What would our food taste like without a dash of those herbs thrown into the dish? Fresh coriander and mint, basil and dill, rosemary and thyme, oregano and sage – all add both flavor and aroma to our dishes, making our food so much more appetizing. Fortunately, herbs are making a comeback into our cuisines after the industrial era, when synthetic flavouring agents had briefly but largely replaced natural products. It’s well known that herbs are used in medicines and drugs too, and thus greatly contribute to our well-being. While herbs are classified according to their uses, the most important group is the culinary herbs. These are the most useful ones to herb gardeners and chefs, because of being used widely in cooking as a garnish. Culinary herbs need to be used only in small quantities and yet add flavor to food. These are the herbs that are produced in the largest amount. The second line of herbs is the aromatic ones. Most are pleasant smelling flowers or foliage. Scented oils are produced from these herbs that are used in perfumes and aromatherapy. Even after they are dried, they retain their aroma for a considerable amount of time. Then there are the ornamental herbs, which have brightly coloured flowers and leaves. Medicinal herbs are those grown for their curative properties.
When it comes to cultivation of herbs, soil and drainage are the two most important components. While the soil needs to be well-drained, it does not have to be too fertile. This is because very fertile soil gives rise to excessive foliage, and yet it may lack flavour. Therefore the means to achieve ideal growing conditions is to add lots of peat or compost – which helps in naturally improving soil type and aiding drainage. The herbs have to be sown in shallow boxes, but not too deep into the soil. In the case of certain other perennial herbs, cutting and division are the steps to be followed. Additionally, crop rotation helps to reduce the possibility of common crop diseases. Herb plants can be grown from seed or purchased as a seedling. Common herbs grown from seed are basil, flat and curly leaved parsley, chives, dill, sage thyme, rosemary and cilantro.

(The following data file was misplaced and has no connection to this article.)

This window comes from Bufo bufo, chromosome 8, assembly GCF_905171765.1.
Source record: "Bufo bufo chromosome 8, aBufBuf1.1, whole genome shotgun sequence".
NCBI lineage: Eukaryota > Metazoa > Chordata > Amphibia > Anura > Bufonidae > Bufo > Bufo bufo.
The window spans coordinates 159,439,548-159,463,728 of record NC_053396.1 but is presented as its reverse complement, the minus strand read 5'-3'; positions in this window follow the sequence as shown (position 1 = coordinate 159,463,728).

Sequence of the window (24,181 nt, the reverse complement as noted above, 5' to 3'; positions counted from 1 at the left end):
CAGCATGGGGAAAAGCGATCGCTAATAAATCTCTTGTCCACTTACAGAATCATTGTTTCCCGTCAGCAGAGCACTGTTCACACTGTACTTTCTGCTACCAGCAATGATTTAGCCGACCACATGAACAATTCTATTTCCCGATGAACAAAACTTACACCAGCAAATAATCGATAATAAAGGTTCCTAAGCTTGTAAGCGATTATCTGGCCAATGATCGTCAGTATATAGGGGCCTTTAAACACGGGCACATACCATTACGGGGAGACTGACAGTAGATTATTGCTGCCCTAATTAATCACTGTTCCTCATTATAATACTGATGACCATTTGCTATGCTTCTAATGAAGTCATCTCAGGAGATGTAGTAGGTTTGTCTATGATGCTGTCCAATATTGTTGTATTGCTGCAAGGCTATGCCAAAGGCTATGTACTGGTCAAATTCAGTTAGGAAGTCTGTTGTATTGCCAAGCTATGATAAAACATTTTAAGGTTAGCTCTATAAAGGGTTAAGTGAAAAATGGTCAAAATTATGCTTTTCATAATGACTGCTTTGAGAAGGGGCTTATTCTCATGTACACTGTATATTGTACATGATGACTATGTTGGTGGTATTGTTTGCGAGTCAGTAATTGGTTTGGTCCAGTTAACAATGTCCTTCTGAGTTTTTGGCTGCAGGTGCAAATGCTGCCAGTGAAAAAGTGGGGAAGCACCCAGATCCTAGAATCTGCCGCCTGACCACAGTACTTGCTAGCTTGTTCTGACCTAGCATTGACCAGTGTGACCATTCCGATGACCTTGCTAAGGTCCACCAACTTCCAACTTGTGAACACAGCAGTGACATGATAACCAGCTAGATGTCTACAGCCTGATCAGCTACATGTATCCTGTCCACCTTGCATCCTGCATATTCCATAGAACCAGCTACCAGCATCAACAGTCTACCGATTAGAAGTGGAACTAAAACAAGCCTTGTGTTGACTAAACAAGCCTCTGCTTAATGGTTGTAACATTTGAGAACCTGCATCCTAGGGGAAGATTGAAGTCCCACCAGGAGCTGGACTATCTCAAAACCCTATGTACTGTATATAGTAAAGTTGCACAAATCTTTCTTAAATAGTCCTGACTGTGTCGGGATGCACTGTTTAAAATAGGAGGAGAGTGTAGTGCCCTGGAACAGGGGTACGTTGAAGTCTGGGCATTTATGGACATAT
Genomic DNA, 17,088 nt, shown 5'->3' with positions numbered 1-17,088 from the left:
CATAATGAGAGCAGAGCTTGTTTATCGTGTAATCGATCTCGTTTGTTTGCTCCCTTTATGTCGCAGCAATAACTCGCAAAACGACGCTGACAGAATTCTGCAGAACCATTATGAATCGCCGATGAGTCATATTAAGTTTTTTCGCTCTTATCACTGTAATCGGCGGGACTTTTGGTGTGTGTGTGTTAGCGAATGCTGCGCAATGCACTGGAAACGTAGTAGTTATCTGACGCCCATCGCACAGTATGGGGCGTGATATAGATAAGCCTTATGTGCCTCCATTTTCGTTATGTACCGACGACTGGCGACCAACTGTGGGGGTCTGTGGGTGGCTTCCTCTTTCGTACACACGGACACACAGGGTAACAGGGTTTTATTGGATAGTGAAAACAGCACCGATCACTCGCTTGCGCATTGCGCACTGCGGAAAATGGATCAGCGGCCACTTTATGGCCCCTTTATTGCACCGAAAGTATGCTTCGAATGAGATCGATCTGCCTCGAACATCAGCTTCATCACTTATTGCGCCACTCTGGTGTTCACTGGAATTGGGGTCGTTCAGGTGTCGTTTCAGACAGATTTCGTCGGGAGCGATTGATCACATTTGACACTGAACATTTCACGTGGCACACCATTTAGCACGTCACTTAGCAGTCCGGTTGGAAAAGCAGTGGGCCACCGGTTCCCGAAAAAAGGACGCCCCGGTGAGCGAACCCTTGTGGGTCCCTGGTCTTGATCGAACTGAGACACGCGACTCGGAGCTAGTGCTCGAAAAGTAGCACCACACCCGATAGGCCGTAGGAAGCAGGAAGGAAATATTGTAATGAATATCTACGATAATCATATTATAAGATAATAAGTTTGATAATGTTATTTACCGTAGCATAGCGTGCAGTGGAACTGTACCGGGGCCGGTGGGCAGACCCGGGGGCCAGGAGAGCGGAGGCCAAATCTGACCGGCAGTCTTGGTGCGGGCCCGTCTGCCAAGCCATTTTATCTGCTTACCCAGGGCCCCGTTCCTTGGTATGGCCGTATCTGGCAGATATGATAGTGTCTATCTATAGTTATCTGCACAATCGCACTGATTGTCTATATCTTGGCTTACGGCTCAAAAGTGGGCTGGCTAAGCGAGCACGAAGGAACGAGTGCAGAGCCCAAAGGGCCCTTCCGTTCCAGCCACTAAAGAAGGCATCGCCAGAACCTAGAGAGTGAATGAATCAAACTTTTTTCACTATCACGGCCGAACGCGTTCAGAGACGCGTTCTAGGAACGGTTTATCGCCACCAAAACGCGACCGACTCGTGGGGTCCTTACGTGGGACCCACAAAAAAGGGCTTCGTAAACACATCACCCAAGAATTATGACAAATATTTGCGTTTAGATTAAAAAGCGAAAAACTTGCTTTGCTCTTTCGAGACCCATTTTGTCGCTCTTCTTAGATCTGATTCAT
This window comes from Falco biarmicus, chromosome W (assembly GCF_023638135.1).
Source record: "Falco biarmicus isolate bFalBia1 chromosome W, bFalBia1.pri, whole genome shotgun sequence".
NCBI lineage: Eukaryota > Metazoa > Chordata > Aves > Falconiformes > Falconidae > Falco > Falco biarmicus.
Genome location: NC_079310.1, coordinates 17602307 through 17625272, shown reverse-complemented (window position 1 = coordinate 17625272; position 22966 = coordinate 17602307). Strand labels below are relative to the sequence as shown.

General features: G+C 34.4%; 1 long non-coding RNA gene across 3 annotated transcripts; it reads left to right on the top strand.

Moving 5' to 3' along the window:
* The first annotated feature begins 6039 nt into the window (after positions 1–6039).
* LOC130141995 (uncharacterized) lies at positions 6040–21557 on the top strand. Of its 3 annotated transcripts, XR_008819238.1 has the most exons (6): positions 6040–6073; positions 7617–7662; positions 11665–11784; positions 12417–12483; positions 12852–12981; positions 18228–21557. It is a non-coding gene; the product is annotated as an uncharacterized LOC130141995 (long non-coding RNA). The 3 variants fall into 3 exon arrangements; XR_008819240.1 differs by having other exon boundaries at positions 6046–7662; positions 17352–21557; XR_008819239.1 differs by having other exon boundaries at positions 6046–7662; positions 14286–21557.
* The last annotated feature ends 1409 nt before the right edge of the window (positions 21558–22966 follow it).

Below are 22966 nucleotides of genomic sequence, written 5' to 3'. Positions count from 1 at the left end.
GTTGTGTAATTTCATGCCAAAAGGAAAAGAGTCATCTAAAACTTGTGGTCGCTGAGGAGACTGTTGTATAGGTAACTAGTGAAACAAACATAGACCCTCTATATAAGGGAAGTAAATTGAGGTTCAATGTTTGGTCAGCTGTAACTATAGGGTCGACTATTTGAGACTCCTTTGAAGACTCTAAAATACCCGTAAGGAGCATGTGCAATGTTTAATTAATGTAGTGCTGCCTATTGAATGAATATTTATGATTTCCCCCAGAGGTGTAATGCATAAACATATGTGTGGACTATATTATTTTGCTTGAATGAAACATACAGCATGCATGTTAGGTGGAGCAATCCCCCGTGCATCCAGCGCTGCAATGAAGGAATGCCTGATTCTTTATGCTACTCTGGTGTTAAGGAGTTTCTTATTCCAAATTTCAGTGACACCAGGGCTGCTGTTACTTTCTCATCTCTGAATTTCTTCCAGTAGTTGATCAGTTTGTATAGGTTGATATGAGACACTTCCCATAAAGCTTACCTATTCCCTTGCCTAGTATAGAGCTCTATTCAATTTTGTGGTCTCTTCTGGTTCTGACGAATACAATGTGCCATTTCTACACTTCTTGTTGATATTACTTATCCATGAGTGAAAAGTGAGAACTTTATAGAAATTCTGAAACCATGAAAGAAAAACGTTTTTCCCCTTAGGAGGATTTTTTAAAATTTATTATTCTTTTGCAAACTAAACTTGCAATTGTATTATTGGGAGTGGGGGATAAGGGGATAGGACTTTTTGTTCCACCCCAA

A farm where herbs are grown for sale in the market is a herb farm. Here we find a wide range of farms – from small ones entirely dedicated to herb farming to commercial farms. Small farms often work out to be more efficient in terms of manpower usage and value of crops, and their produce is directed to the local market. The small farm could ideally have one or two greenhouses, an area for storage, and an area to sell the produce. The concept of starting one’s own small herb farm stems from the needs of local restaurants and at-home chefs demanding fresher, locally grown products. Commercial operations on the other hand focus on a larger scale of cash profit and may use some of the same growing systems, but may use advanced technology. The first-time herb gardener, however, might encounter some confusion in deciding which herbs to grow, such a wide variety as there is to choose from. The best way to decide is by looking through local stores, as it gives the most accurate idea of what is in demand. The organic farming of medicinal herbs in some countries, especially India, is also increasing rapidly. Medicinal herbs are considered as valuable and profitable as cash crops. The herbs have a good export potential also. Some of these medicinal herbs include Aloe vera, Amla (gooseberry), Ashwagandha, Basil, Brahmi, Calendula, Jatropha, Saffron, lemon grass, parsley and vanilla.